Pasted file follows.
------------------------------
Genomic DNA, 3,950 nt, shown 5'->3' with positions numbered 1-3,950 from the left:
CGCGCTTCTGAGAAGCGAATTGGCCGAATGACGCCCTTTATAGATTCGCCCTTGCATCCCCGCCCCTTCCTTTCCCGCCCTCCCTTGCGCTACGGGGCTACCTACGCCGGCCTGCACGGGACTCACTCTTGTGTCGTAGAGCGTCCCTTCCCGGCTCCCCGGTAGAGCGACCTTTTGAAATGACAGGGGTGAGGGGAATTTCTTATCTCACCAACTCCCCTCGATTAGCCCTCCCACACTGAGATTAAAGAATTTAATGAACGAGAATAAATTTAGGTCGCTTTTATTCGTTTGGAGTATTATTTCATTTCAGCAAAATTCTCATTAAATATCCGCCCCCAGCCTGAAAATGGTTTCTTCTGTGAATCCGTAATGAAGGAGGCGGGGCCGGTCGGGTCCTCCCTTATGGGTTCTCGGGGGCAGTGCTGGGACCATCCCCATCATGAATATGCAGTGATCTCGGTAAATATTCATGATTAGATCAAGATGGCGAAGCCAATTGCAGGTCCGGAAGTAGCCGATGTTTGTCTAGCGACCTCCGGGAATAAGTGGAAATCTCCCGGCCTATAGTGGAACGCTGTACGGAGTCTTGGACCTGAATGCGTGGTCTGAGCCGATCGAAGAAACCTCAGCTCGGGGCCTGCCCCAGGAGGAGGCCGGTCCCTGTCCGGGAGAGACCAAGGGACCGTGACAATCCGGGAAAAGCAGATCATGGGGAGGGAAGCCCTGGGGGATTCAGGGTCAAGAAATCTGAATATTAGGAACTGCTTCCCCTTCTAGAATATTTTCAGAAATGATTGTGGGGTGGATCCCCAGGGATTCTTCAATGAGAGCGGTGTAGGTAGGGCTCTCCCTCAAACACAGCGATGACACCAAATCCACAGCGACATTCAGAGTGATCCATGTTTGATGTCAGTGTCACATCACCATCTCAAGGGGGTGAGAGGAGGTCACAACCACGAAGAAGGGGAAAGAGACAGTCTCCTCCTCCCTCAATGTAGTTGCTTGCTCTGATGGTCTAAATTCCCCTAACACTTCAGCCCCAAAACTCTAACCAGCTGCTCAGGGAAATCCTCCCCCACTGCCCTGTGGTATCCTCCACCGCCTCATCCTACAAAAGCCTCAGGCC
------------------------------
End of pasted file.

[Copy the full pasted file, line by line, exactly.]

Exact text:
Genomic DNA, 3,950 nt, shown 5'->3' with positions numbered 1-3,950 from the left:
CGCGCTTCTGAGAAGCGAATTGGCCGAATGACGCCCTTTATAGATTCGCCCTTGCATCCCCGCCCCTTCCTTTCCCGCCCTCCCTTGCGCTACGGGGCTACCTACGCCGGCCTGCACGGGACTCACTCTTGTGTCGTAGAGCGTCCCTTCCCGGCTCCCCGGTAGAGCGACCTTTTGAAATGACAGGGGTGAGGGGAATTTCTTATCTCACCAACTCCCCTCGATTAGCCCTCCCACACTGAGATTAAAGAATTTAATGAACGAGAATAAATTTAGGTCGCTTTTATTCGTTTGGAGTATTATTTCATTTCAGCAAAATTCTCATTAAATATCCGCCCCCAGCCTGAAAATGGTTTCTTCTGTGAATCCGTAATGAAGGAGGCGGGGCCGGTCGGGTCCTCCCTTATGGGTTCTCGGGGGCAGTGCTGGGACCATCCCCATCATGAATATGCAGTGATCTCGGTAAATATTCATGATTAGATCAAGATGGCGAAGCCAATTGCAGGTCCGGAAGTAGCCGATGTTTGTCTAGCGACCTCCGGGAATAAGTGGAAATCTCCCGGCCTATAGTGGAACGCTGTACGGAGTCTTGGACCTGAATGCGTGGTCTGAGCCGATCGAAGAAACCTCAGCTCGGGGCCTGCCCCAGGAGGAGGCCGGTCCCTGTCCGGGAGAGACCAAGGGACCGTGACAATCCGGGAAAAGCAGATCATGGGGAGGGAAGCCCTGGGGGATTCAGGGTCAAGAAATCTGAATATTAGGAACTGCTTCCCCTTCTAGAATATTTTCAGAAATGATTGTGGGGTGGATCCCCAGGGATTCTTCAATGAGAGCGGTGTAGGTAGGGCTCTCCCTCAAACACAGCGATGACACCAAATCCACAGCGACATTCAGAGTGATCCATGTTTGATGTCAGTGTCACATCACCATCTCAAGGGGGTGAGAGGAGGTCACAACCACGAAGAAGGGGAAAGAGACAGTCTCCTCCTCCCTCAATGTAGTTGCTTGCTCTGATGGTCTAAATTCCCCTAACACTTCAGCCCCAAAACTCTAACCAGCTGCTCAGGGAAATCCTCCCCCACTGCCCTGTGGTATCCTCCACCGCCTCATCCTACAAAAGCCTCAGGCC